IT IS possible that both Tommy Fury and Jake Paul realised at some point in their scrap that they had reached their limit. There is no great shame in that.
Fury knew enough and did enough to end part one of the fighting feud as the deserved winner. Paul was left wanting in the department of boxing’s rudimentary and basic boxing skills. However, they fought to a standstill – they promised they would and they did. There will be more.
And somewhere in the middle of the maul, somewhere at the end of any of the wild punches and yet another ugly clinch, there was the raw truth that both had probably found their true mountain peaks. Again, there is no shame in that.
Fury finished the fight cut, exhausted, emotional and survived a legitimate knockdown in the last round. Paul had struggled with closing the gap, which is a skill that children master in their amateur gyms. Still, they kept trying, they kept throwing and for their effort they deserve some respect. As the seconds ticked away, the pantomime theme diminished as they struggled with each other.
They are, obviously, easy fodder for critics. Paul has often mentioned his dream to fight and beat Canelo Alvarez and both, obviously again, left Saudi Arabia this week with a small fortune stashed from their novice eight-rounder. It is doubtful if the top ten cruiserweight boxers in Britain have made as much combined in their careers as Fury allegedly received for Sunday’s work. However, that is not the fault of either Jake or Tommy.
I make no apologies, it was a glorious event, full of humour and fun with the offer of a camel as a gift. Mike Tyson never stopped smiling, Derek Chisora went full Arab dress and wandered from incident to incident with an unlit Cohiba Esplendidos in his fingers all week. Paul offered one liners and Tyson Fury was in great form. It only got serious in the hour or so before the first bell at about 1.30am.
Fury came to the ring first and the laughing game was quickly over. “He switched, Tommy knew then it was serious,” Tyson Fury said. It looked that way.
Paul’s entourage made their way to the ring in a suitably serious way. The taunting was over. Perhaps the pair knew then that they had crossed the thin line from their safety zones, a place where willing opponents collapsed in generous heaps, to a new place where the man in the opposite corner would refuse to fall. The novelty fight was suddenly very real; minutes later, fists were flying and they both probably took the best punches of their limited careers in that opening round. That is the truth.
In one corner, BJ Flores did his best to remind Jake about what he knew and across the ring, Gypsy John Fury kept telling Tommy to stick to the basics. Paul looked lost at times, especially when Fury moved his feet. It was, as Clan Fury had predicted, all about that little bit of extra boxing grade.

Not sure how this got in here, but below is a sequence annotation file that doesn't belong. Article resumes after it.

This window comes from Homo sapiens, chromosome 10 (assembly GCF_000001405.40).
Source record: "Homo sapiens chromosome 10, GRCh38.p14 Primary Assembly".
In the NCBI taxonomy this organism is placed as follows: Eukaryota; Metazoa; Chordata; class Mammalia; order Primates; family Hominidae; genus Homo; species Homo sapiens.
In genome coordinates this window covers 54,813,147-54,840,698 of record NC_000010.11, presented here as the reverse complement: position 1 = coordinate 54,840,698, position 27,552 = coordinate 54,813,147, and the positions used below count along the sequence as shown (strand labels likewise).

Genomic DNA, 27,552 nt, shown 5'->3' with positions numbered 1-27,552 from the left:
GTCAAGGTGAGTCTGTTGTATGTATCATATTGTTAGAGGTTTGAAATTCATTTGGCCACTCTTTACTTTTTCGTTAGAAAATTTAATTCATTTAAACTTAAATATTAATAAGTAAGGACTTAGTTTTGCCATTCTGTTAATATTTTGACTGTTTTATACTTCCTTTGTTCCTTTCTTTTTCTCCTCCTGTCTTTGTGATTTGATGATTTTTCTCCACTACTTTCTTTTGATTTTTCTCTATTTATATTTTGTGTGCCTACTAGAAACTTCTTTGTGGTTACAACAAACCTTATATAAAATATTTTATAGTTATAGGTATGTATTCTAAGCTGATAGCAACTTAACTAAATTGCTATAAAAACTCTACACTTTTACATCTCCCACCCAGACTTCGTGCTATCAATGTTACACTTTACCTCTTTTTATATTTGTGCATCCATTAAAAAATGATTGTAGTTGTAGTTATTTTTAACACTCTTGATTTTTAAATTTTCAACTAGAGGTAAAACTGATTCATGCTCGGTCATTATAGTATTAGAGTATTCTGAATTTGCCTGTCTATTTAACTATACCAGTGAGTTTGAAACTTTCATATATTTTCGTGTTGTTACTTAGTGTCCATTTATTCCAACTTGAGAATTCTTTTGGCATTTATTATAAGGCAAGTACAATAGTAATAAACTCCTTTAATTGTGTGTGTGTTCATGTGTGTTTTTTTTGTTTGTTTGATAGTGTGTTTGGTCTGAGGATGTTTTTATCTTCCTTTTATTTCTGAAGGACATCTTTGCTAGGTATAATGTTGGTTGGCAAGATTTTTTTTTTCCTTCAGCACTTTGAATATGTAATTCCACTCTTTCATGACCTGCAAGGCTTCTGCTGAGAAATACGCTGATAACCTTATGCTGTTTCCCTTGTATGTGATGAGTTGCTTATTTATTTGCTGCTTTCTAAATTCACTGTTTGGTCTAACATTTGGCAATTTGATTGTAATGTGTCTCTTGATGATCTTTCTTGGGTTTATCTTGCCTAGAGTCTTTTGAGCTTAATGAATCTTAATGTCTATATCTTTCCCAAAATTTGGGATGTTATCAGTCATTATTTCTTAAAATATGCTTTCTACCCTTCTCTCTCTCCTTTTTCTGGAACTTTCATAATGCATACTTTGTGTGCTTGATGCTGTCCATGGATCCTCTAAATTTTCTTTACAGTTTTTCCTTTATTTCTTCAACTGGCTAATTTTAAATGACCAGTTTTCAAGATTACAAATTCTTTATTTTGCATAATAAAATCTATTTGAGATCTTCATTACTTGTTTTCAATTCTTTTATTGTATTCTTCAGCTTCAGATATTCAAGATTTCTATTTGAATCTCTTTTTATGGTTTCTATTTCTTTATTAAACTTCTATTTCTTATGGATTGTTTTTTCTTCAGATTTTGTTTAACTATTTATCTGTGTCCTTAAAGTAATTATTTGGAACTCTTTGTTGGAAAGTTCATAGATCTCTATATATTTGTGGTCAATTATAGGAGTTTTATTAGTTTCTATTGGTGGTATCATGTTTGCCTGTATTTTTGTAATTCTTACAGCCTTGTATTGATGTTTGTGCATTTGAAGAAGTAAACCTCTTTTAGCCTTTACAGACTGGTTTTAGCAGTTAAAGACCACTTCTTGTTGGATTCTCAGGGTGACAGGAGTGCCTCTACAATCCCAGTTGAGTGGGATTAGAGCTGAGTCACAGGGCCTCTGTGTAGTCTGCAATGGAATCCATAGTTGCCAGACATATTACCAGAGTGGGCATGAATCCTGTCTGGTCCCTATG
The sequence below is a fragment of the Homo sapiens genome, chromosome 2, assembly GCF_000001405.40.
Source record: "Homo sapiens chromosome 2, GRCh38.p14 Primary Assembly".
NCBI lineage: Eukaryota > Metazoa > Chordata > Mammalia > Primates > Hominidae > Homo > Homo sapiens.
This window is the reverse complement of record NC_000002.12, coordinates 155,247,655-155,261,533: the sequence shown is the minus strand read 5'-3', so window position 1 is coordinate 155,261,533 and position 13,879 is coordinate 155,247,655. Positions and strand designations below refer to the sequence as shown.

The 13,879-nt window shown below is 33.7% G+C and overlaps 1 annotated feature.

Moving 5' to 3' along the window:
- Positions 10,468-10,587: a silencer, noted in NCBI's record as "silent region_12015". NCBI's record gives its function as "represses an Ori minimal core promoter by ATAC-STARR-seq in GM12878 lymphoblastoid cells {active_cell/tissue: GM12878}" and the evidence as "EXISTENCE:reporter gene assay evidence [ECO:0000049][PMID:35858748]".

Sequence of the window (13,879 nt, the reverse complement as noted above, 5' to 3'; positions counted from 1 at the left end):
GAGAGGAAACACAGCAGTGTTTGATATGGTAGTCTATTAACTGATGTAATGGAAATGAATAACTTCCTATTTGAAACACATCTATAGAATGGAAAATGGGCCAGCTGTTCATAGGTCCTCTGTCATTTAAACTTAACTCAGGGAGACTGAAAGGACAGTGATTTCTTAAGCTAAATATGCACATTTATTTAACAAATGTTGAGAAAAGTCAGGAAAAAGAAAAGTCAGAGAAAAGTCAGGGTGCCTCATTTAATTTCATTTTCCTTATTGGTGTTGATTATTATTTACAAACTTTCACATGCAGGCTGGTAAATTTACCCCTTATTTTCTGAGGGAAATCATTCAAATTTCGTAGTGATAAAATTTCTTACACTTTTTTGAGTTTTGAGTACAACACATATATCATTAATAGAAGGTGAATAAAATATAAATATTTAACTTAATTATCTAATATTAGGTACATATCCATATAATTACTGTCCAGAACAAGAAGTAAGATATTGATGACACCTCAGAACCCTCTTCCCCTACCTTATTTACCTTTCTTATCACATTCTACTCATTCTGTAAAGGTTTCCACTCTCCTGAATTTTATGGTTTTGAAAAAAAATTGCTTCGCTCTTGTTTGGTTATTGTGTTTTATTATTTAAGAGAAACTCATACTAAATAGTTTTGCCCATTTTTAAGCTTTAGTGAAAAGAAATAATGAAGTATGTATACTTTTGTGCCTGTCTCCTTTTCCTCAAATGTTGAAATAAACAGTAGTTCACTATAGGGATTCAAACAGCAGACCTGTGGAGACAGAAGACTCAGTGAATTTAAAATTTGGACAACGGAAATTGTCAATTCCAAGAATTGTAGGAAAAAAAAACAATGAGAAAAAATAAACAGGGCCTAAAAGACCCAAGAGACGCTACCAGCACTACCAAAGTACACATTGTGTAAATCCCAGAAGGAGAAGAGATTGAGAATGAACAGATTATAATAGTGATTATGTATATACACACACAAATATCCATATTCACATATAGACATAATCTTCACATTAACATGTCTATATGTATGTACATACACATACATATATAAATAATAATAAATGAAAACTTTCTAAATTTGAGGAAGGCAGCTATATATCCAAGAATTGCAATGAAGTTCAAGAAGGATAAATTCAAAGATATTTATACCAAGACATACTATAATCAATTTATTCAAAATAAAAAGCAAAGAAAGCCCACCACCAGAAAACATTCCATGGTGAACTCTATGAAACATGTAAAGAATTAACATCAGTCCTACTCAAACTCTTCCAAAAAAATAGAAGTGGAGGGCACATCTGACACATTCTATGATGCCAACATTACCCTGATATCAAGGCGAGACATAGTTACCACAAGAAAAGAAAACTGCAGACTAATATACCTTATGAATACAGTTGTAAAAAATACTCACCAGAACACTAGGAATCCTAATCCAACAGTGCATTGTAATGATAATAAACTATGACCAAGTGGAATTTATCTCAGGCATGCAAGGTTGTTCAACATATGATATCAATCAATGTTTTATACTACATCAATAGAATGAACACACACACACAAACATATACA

In round five, the overly officious referee took a point off Paul for hitting in the back of the head; in round six he took a point off Fury for pushing Paul’s head down. And in the opening seconds of the last, a Paul jab caught an exhausted Fury square and he was over. He got up to win the round. That is about the fight, really. They both left everything they had, and every single thing they knew, in the ring.
It was a split for Fury and he deserved it. A rematch makes sense if they stay inside the walls of licensed boxing; there are alternatives, but they tumble far from my blessing. It was an old-fashioned scrap of pride from two men with limitations, but big ambitions. Perhaps in the aftermath they will both adjust their ambitions to match their skills. Amen, as they say.
The WBC title fight between Ilunga Makubu and Badou Jack was hard and gruelling and a stark reminder of the gap between words and reality. Their fight was the perfect antidote to any of the bold stupidity that preceded the main event.
Jack won in the 12th and final round. He was winning on all three cards at the time of the stoppage. He is 39 now, a true survivor in the brutal game. He has now won world titles at super-middleweight, light-heavyweight and cruiserweight. He is everything that is noble about our sport and that includes being shamefully neglected throughout much of his career. People are too quick to attack Fury for being popular and too slow to praise men like Badou.
Makubu was dropped in the fourth and the 11th, and in a bad way when he stumbled back to the ropes in the last. It was a good stoppage by Mark Lyson, the referee, at 54 seconds of the 12th. Jack will, no doubt, be very popular now. I still feel he could have washed down an avocado smoothie and got back in the ring 10 minutes later to handle Fury and Paul in some type of tag-team hybrid. But that is not the point and many forget that.
Makubu was losing the fight and his title, but he remained in the fight; his wild attacks to the body from both fists kept it competitive. There was not one easy minute for either of them at any point in the fight. They both looked weary at different times, but Jack always seemed to bounce back fresher. Mike Tyson had led him to the ring and offered advice from his ringside seat.
It was just the latest in a long and often anonymous list of hard, hard cruiserweight title fights. It reminded me of a fight from the Eighties; Jack and Makubu are men from a different time.
Jack was just a bit too smart and slick for Makubu. Fury knew just a bit too much for Paul – boxing survived on Sunday night because of the boxing skills. Jack learned his the hard way, Fury possibly the easy way.
The undercard was full of mayhem and crazy stoppages; the new Saudi professional team have a bit of work to do.
THE VERDICT: This may have been the night when Jake and Tommy peaked.